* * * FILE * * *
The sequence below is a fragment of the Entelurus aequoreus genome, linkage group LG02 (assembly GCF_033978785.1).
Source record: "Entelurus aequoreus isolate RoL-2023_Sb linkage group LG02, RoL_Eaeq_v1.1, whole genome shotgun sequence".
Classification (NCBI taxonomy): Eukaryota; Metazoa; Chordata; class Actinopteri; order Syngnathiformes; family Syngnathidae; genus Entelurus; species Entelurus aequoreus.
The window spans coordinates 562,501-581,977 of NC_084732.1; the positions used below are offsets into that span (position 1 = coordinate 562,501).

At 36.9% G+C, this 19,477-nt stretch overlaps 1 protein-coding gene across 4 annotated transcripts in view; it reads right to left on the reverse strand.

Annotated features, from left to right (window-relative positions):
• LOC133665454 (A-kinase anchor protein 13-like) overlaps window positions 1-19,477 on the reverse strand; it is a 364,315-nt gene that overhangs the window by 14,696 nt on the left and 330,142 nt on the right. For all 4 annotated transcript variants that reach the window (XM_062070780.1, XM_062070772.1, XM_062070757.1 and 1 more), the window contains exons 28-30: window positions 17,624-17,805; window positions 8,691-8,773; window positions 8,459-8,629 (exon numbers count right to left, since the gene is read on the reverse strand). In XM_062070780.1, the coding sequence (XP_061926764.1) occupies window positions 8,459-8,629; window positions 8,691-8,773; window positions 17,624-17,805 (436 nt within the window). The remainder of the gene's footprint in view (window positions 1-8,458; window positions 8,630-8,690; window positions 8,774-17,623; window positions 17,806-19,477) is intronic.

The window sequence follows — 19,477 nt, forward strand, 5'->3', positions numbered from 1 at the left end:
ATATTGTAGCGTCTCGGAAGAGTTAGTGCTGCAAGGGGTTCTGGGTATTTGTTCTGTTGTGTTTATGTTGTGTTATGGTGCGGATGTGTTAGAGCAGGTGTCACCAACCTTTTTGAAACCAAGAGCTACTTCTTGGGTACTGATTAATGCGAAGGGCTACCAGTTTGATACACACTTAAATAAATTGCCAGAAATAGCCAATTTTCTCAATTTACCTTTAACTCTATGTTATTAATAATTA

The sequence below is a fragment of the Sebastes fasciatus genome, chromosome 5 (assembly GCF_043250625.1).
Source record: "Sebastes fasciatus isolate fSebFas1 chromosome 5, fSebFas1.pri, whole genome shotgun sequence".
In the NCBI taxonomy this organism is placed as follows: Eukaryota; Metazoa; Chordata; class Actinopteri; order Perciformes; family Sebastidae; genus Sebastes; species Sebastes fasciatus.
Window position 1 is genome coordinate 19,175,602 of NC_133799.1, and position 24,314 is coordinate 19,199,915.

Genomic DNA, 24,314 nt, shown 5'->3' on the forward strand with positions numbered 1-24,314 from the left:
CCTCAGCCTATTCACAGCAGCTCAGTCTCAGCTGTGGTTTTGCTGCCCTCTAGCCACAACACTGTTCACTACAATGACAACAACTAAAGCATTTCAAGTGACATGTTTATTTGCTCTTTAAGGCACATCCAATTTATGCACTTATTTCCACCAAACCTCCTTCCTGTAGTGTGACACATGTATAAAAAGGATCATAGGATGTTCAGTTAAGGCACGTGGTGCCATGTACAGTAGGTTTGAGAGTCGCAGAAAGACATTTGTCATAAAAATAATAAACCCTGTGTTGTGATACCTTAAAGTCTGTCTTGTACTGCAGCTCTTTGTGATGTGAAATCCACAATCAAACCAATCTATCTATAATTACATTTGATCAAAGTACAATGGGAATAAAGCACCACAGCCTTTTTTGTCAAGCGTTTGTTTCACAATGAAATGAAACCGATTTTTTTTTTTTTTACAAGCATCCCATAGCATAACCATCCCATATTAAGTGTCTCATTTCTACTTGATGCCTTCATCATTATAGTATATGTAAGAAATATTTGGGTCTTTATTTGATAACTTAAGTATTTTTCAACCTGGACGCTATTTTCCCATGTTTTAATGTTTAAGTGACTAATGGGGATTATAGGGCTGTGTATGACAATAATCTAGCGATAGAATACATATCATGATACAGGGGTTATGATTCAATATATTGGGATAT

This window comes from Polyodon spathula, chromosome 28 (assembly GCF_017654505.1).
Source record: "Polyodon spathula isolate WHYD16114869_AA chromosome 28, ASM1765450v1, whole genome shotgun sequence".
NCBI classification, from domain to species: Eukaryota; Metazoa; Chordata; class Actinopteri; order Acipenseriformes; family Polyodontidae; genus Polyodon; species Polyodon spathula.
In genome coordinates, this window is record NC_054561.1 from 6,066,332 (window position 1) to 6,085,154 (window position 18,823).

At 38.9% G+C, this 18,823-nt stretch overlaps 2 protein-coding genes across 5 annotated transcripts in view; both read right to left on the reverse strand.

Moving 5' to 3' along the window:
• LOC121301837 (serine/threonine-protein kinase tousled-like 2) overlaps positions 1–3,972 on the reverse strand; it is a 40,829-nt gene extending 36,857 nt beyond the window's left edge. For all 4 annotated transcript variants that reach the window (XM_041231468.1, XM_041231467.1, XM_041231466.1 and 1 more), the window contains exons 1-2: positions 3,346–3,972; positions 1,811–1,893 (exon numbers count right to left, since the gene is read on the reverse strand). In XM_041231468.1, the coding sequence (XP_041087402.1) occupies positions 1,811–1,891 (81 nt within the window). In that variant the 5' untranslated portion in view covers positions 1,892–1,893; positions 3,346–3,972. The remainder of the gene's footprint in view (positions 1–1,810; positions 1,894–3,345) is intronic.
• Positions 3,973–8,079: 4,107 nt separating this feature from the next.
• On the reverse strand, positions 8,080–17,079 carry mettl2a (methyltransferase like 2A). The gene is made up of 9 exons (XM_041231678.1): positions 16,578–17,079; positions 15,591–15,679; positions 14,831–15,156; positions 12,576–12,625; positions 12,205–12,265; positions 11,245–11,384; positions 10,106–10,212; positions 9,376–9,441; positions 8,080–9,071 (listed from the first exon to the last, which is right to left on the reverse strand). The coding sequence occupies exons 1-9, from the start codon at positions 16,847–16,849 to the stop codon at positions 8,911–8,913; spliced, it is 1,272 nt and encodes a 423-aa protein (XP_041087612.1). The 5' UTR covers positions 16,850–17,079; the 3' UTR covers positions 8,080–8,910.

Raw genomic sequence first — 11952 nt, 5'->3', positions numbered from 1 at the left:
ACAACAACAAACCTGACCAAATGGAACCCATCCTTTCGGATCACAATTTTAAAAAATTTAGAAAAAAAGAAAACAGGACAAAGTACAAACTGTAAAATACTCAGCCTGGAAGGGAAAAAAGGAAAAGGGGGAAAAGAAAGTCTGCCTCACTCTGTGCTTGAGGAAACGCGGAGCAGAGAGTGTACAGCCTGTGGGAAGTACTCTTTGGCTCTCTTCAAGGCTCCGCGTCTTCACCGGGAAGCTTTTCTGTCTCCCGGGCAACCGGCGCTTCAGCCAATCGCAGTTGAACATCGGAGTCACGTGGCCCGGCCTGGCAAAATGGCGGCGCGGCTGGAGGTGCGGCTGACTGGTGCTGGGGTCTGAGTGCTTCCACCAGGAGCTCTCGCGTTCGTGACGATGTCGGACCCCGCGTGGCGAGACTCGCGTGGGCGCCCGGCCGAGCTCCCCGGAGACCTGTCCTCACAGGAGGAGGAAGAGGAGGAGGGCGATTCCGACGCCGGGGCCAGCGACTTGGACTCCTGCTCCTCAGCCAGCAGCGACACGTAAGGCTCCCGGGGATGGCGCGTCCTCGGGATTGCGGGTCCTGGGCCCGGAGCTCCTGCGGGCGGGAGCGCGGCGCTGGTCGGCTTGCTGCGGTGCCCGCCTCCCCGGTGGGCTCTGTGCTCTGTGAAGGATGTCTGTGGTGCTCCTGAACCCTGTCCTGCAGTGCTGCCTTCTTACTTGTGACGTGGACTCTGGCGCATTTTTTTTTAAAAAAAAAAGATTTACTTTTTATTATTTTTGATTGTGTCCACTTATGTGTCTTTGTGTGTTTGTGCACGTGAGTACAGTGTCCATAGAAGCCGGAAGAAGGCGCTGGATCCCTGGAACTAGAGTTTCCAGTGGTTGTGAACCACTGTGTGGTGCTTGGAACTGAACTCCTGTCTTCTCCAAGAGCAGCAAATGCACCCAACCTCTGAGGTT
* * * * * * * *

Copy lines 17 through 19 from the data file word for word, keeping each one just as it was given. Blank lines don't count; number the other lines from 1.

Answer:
Source record: "Polyodon spathula isolate WHYD16114869_AA chromosome 28, ASM1765450v1, whole genome shotgun sequence".
NCBI classification, from domain to species: Eukaryota; Metazoa; Chordata; class Actinopteri; order Acipenseriformes; family Polyodontidae; genus Polyodon; species Polyodon spathula.
In genome coordinates, this window is record NC_054561.1 from 6,066,332 (window position 1) to 6,085,154 (window position 18,823).